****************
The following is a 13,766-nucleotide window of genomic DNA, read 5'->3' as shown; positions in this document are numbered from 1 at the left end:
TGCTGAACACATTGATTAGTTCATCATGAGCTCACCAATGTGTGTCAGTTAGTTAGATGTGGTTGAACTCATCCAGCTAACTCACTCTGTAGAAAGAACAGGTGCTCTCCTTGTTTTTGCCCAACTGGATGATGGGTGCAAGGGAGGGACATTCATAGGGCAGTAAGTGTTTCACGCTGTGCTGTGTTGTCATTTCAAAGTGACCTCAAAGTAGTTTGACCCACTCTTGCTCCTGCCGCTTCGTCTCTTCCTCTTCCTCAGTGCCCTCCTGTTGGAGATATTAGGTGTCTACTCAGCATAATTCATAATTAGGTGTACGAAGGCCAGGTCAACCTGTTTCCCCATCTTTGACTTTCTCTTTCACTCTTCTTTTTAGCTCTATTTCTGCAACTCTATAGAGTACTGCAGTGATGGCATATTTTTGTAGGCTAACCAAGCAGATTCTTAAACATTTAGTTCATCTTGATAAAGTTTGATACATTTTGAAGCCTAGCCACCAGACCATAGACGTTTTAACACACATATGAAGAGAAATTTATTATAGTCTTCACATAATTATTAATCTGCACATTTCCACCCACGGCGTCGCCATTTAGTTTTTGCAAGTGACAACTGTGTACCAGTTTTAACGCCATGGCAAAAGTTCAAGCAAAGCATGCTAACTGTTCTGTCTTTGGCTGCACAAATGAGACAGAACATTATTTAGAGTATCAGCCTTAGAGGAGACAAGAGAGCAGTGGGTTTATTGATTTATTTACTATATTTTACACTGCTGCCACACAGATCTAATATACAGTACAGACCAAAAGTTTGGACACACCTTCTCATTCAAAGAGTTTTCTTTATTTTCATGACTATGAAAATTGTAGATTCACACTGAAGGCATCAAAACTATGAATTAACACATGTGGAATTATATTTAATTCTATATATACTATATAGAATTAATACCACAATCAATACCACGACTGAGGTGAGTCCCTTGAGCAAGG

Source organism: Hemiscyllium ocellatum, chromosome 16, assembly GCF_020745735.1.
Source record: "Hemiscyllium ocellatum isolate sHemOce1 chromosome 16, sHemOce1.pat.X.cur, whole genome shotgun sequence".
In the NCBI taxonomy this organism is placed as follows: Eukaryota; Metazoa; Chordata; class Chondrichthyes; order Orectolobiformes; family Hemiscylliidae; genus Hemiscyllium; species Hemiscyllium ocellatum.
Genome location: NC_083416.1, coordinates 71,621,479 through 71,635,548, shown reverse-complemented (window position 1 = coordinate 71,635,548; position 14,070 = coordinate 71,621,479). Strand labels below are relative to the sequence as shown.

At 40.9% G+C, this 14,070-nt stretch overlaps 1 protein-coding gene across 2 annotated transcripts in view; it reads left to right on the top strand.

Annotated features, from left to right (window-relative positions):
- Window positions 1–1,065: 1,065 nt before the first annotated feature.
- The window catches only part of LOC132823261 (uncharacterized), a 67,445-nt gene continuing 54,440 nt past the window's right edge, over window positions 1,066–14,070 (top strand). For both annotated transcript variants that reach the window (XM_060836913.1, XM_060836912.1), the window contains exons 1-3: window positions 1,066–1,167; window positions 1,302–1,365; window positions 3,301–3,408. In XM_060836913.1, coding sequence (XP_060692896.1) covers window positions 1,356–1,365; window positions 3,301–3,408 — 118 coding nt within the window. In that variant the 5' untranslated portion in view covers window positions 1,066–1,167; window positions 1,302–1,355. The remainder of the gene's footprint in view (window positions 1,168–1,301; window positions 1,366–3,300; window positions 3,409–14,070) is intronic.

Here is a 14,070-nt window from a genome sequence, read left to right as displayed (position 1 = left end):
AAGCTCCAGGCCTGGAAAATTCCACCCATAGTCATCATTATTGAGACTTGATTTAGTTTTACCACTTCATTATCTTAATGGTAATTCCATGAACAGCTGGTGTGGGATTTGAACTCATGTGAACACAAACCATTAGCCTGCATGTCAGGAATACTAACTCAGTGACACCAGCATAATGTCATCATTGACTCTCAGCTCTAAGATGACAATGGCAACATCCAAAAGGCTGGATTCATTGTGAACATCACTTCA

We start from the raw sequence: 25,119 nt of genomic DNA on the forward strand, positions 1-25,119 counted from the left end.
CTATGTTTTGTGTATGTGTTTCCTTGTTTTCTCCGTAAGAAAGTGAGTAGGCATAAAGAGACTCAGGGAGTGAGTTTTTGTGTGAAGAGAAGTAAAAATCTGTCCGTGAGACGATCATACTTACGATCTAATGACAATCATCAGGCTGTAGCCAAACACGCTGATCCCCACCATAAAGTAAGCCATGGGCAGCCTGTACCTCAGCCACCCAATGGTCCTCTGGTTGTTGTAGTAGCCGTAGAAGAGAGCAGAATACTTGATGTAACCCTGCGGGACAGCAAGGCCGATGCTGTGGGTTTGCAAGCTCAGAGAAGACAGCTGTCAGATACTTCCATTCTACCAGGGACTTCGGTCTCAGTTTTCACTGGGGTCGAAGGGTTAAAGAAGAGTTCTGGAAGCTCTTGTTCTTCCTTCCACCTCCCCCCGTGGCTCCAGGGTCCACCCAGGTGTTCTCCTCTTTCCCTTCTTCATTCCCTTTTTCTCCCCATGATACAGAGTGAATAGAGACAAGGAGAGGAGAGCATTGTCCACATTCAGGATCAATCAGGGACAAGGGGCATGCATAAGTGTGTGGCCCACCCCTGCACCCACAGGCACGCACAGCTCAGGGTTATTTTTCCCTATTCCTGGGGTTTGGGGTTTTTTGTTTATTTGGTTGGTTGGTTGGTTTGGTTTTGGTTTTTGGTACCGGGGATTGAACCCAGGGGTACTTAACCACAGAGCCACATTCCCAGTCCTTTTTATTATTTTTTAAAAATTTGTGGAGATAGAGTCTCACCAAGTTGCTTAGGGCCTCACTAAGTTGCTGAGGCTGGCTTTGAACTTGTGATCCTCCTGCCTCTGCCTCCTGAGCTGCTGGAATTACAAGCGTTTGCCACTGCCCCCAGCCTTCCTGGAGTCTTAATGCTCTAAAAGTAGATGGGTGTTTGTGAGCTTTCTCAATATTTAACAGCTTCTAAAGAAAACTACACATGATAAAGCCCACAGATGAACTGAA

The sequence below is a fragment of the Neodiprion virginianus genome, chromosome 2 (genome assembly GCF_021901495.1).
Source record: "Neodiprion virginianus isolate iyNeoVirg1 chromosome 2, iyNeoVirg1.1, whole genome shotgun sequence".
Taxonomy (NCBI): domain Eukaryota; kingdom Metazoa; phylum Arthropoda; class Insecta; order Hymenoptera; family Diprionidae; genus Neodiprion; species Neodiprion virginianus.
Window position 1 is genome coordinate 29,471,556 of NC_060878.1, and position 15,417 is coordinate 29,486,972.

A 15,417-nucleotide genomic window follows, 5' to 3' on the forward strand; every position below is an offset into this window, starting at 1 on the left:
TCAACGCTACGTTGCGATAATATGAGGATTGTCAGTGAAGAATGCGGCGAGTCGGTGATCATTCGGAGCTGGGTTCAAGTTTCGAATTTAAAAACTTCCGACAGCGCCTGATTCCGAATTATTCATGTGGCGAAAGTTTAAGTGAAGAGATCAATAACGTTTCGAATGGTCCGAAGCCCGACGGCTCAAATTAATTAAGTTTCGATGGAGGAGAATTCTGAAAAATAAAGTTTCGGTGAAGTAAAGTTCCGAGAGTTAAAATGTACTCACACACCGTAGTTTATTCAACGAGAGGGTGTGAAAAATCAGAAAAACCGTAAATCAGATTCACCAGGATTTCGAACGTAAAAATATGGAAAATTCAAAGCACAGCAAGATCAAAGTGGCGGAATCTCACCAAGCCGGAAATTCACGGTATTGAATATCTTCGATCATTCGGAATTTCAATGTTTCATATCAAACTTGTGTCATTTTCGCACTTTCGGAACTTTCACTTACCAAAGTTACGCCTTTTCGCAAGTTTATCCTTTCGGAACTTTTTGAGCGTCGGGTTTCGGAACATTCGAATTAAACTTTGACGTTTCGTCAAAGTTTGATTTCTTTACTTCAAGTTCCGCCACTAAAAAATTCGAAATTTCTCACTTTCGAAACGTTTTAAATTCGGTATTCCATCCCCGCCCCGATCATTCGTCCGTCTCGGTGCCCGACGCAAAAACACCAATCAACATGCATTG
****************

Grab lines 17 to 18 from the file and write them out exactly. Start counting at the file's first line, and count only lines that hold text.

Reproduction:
Taxonomy (NCBI): domain Eukaryota; kingdom Metazoa; phylum Arthropoda; class Insecta; order Hymenoptera; family Diprionidae; genus Neodiprion; species Neodiprion virginianus.
Window position 1 is genome coordinate 29,471,556 of NC_060878.1, and position 15,417 is coordinate 29,486,972.